LRRTM1: A possible gene for left-handedness

As more and more of our genome becomes decoded, I think we’ll begin to see a proliferation of genes identified to unique behaviors that we have had no explanation for. Don’t believe me? Well, I have news that the gene most closely linked to left-handedness has been found.

The discovery has been published in Molecular Psychiatry, under the title, “LRRTM1 on chromosome 2p12 is a maternally suppressed gene that is associated paternally with handedness and schizophrenia.”

Paraphrased from National Geographic News:

“For right-handed people… the right side of the brain usually controls emotion, while the left side of the brain tends to control speech and language.

In left-handers—about 10 percent of the world’s population—the pattern is usually reversed.

“[And] this gene affects the symmetry of the brain,” Clyde Francks said. “LRRTM1 is not essential for left-handedness, but it can be a strong contributing factor.””

The LRRTM1 gene was kinda inadvertently discovered during a study of a hundred families which intended on linking handedness with dyslexic children. LRRTM1 has other impacts on neurological functions, such as possible link to schizophrenia. Here’s more on the process and the impact it has to anthropology and human evolution,

“When the researchers took genetic samples from all the families involved, they noticed that a particular chromosome showed a correlation with handedness.”We then started to study the chromosome in detail and found this gene,” said Francks.

The team now intends to study the gene to try and tease out its full purpose and function.

“We need to find out what role it plays in brain development and at what point it is active, whether it is during fetal development, childhood, or adulthood,” Francks said.

Paul Corry, director of public affairs at Rethink, a U.K.-based mental health charity, says, “LRRTM1 “may turn out to be part of a complex relationship between a range of genes and environmental factors that lead to people developing schizophrenia.”

The gene could also help scientists understand more about how humans evolved.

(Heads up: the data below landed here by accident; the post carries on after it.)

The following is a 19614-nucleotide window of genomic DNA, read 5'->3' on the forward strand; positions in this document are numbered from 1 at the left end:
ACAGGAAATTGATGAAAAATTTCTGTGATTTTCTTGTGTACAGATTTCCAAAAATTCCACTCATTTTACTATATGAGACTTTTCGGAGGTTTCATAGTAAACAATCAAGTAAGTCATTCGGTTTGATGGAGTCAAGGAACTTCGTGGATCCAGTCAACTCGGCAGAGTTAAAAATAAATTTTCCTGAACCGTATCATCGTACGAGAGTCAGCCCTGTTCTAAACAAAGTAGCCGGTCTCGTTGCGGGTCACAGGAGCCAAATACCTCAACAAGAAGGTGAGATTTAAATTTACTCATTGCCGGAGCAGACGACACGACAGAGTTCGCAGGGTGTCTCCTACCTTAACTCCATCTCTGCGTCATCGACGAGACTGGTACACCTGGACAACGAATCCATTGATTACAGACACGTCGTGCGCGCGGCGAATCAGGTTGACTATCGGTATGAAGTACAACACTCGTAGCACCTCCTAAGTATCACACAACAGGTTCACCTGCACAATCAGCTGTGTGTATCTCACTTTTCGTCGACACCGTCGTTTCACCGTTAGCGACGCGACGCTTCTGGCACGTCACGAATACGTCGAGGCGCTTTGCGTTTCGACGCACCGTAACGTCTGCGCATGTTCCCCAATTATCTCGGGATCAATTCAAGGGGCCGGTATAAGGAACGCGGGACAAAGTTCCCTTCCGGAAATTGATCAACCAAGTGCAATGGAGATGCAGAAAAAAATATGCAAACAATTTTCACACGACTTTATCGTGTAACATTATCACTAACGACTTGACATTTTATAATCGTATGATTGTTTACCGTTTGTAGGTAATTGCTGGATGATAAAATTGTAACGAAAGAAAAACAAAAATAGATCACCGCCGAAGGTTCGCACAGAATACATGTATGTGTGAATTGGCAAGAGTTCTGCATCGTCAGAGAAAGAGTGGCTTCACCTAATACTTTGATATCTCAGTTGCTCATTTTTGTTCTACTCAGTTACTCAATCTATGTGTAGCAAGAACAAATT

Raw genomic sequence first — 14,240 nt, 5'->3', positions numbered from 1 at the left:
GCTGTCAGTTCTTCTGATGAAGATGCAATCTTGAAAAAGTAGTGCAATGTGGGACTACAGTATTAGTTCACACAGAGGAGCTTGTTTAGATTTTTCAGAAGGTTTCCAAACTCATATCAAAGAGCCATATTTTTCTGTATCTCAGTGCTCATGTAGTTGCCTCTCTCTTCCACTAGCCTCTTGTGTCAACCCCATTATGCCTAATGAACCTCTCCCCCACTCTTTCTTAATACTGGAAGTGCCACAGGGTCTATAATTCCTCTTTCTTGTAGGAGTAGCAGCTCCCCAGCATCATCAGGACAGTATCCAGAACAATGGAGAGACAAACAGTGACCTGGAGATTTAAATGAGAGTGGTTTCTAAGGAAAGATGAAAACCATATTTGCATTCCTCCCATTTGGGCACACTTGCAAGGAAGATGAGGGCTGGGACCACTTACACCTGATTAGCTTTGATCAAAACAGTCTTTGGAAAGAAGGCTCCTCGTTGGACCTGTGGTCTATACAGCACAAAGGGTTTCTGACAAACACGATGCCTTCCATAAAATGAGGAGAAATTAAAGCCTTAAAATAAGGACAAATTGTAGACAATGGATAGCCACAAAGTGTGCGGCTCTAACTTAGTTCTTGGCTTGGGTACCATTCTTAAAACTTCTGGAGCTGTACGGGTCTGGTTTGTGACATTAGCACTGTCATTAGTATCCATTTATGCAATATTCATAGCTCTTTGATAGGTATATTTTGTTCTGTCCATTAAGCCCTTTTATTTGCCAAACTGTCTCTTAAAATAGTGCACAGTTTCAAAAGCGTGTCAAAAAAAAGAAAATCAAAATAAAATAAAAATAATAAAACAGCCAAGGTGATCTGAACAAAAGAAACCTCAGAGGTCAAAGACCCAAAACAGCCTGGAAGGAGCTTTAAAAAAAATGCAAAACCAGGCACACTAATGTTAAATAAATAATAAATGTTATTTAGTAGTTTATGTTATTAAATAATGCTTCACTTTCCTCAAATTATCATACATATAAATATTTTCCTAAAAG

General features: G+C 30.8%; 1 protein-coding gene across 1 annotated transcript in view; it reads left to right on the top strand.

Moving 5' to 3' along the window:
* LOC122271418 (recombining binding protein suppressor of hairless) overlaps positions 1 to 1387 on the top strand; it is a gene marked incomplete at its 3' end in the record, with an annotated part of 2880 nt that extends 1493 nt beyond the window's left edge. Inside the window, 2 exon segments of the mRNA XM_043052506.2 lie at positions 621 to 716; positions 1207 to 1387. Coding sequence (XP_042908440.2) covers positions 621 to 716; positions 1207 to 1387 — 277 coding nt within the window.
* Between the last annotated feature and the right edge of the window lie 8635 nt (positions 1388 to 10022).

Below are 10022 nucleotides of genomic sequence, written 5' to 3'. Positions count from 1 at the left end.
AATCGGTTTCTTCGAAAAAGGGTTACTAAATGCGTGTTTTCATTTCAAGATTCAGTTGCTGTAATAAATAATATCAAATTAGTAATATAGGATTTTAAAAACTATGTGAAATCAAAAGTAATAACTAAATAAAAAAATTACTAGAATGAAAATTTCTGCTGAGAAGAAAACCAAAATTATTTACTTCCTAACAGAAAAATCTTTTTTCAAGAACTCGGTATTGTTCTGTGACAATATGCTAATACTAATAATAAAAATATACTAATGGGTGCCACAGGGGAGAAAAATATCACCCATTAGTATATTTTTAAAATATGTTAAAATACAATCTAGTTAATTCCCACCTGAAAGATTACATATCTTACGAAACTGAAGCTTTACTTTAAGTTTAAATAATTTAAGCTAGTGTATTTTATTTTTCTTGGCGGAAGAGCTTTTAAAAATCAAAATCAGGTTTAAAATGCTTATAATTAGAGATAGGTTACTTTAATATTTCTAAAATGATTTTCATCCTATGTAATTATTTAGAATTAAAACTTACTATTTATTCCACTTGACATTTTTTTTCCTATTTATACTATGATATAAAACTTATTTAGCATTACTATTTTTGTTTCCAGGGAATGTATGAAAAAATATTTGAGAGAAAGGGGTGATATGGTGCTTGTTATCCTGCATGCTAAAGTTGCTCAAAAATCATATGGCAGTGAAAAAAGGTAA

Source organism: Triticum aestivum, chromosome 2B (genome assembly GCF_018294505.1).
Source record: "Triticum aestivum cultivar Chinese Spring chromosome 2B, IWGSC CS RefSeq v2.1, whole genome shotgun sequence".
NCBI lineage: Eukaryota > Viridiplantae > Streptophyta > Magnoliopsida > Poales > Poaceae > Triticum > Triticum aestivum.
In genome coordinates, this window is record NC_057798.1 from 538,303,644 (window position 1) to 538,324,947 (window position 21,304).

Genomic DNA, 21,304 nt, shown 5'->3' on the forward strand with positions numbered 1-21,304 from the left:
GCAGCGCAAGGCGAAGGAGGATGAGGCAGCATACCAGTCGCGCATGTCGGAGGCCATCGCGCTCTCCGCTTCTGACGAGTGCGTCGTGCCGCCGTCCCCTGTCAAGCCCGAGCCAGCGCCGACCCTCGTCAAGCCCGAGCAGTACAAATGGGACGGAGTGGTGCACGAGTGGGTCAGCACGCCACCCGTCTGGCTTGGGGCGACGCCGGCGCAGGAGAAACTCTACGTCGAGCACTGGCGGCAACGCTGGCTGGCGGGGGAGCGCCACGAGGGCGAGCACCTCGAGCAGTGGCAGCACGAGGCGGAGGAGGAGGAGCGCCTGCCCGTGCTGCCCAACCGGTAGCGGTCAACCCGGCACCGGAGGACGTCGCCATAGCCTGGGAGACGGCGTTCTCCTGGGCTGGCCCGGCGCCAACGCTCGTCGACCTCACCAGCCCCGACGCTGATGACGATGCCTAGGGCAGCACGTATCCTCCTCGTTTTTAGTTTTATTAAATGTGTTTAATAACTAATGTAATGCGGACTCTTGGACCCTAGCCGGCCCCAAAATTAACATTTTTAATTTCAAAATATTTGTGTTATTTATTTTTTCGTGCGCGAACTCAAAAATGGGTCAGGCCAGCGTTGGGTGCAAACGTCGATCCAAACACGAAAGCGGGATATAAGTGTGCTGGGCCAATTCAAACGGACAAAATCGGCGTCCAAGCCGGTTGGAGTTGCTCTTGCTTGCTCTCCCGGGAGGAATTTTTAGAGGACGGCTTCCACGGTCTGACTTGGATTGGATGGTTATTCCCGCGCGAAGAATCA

Most animals have brains that are more symmetric, experts note, including our closest genetic relatives, the apes.

11 thoughts on “LRRTM1: A possible gene for left-handedness

  1. I AM A LEFTY I HOPE I DO NOT HAVE THAT GENE. I AM EXTREMELY CREATIVE AND SILLY. WHAT MAKES YOU KNOW IF YOU HAVE THAT GENE. I CAN ALSO USE MY RIGHT HAND. I AM TOLD I AM VERY DIFFERENT WITH A CREATIVE MIND.

  2. What I find interesting is any connection between this discovery and Julian Jaynes’s “The Origin of Consciousness in the Breakdown of the Bicameral Mind” where he postulated the absence of what we consider true consciousness (the “narrative I”) in our “sapient” progenitors. Everything accomplished through a directive voice instructing the individual what to do, how to feel. Essentially our ancestors were what we would describe as schizhophrenic. Upheaval of events more than 4 thousand years ago and the rise of written, metaphorical language helped superseded (but not replace) this directive voice with the narrative I. Essentially, our asymmetric brains are set up to be schizoid, only this higher functioning idempotent operand “I” protects modern sapient from a very uncomfortable realization – he is the sole creature divided from his world through himself. Could this explain our preoccupations dividing one between beautiful transcendent dream and an often ugly and nauseating immanence – our aspirations toward heavenly utopia and begrudged acceptance of our telluric dystopia? Does it explain why sober John Doe may be overheard quizzing himself aloud in the morning as to what his drunken counterpart did with his car keys last night, the same sorry individual he must rouse to travel X miles through a morning gridlock to a job he agrees is menticidal? Is posing an unvoiced question to yourself “normal” or merely a vestigial aspect of this underlying schizophrenia, which is an awful truth? Is the human problem in fact our proposal of fact secretly subverted by this insidious mark of opposition – “?”

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